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After walking back home from my usual Saturday morning workout class – I would actually call it more like hobbling – I passed by the most discrete and intriguing vintage store I’ve ever seen. It’s called Raggedy Threads, situated in an old bakery (old signage never removed), resembling a speakeasy, minus the alcohol (sadly). BUT, my mysterious new vintage find completely made up for it.

I immediately spotted the most incredible brass biker belt buckle...holy alliteration!!... in the shape of Harley wings and snagged it. After taking it home and scrubbing the tarnish off with my homemade potion, the words “motor” “cycles” and the initials “BF,” inscribed on the back, came into focus.

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After doing some research, I discovered that the buckle most likely came from the 1940’s and was part of a company who sold them to different bike manufacturers who would then add their company name between “Motor” and Cycles.” Looks like I ended up with the all-encompassing buckle, one with no name but some mysterious initials to make up for it.

I also realized that I needed the actual belt to go with it, so I popped into my local shoemaker and asked him if he sold used leather belts – I told him I’ll only buy vintage leather since I’m a vegan. I don’t know if the old Greek man had a soft spot for me since his name was also Alex, or what, but he sold me his only used belt. He handed me HIS personal belt that he told me he’s had for 20 years and even custom fit it to me.

WHAT A THRILLING DAY IN VINTAGE HEAVEN.

To complete the look with some updated pieces, I had a beautiful Laura Siegel tunic I’ve been dying to wear, and paired it with distressed denim shorts and over-the-knee, open toed booties. And there you have it, I was ready to RIDE through a fun Saturday in Brooklyn spent checking out local bikes at  and drinking some wine with friends.

Photography: J Goldberg Productions & Jeff Malo

Top: Laura Siegel 

Boots: Guess 

 
 
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Welcome to the Concrete Jungle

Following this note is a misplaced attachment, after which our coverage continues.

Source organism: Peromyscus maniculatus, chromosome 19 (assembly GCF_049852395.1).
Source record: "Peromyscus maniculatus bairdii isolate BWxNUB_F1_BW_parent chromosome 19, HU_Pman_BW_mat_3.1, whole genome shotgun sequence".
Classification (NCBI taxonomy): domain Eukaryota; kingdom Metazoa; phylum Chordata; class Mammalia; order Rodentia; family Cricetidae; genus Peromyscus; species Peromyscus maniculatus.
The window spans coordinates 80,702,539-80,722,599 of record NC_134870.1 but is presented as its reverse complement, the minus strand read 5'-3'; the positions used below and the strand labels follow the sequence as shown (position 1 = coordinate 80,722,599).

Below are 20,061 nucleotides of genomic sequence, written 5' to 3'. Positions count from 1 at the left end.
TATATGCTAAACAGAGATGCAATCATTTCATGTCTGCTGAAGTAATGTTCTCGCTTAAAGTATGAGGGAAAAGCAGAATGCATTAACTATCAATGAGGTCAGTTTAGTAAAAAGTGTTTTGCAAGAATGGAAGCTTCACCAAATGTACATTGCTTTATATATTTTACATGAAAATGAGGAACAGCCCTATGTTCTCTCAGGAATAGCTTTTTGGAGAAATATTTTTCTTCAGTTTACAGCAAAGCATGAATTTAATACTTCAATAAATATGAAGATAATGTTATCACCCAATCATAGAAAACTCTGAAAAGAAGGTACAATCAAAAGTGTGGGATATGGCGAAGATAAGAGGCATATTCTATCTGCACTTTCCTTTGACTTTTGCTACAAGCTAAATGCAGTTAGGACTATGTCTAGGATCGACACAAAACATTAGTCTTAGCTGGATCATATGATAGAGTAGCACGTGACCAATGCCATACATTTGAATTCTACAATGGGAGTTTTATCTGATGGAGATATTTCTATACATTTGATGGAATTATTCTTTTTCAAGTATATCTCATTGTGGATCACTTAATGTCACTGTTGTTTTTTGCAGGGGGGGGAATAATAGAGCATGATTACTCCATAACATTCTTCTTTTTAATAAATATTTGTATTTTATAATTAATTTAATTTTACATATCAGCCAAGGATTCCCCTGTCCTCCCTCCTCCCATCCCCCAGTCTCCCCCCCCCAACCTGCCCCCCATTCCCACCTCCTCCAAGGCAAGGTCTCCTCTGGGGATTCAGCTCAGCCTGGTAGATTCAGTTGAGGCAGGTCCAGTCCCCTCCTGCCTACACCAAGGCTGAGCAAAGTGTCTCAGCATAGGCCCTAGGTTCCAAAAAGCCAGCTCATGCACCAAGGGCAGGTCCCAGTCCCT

Welcomeee to the jungleeee! I dare you try to read that again without singing the song in your head. YEAH you know which one I’m talking about. For me, when I hear this song (or literally read the title) I’m immediately transported back to high school dance team. Despite my being 23 years old (I promise I wasn’t alive in the 80’s), this was the song that was blasted from the stadium bleachers EVERY single time our team scored a touchdown. Then would commence our victory sideline dance which hadn’t been changed in 20 years and included a whole lot of awkward hip slaps and pivot turns. But you know what, it was OK because we were winning!  

The reason I bring this story up isn’t that this shoot was literally inspired by the only green area in the concrete jungle of NYC, but because of what that this shoot reminded me of, feeling on top of the damn world. A feeling like this can only come from one thing, confidence. Although growing up a dancer was hard at times – physically and mentally – if there’s one thing it taught me, it was to be confident. When you’re performing on a weekly basis, you learn to thrive off of the energy of stepping out of your comfort zone, especially what that included a killer costume.

Like everyone, I have my moments of insecurity, but sometimes all you need is a fantastic outfit to renew your confidence and you’re ready to GO. I swear, I slipped on this kimono and I was ready to conquer the Iron Throne (or at least climb a forbidden water tower). 

Photography: J Goldberg Productions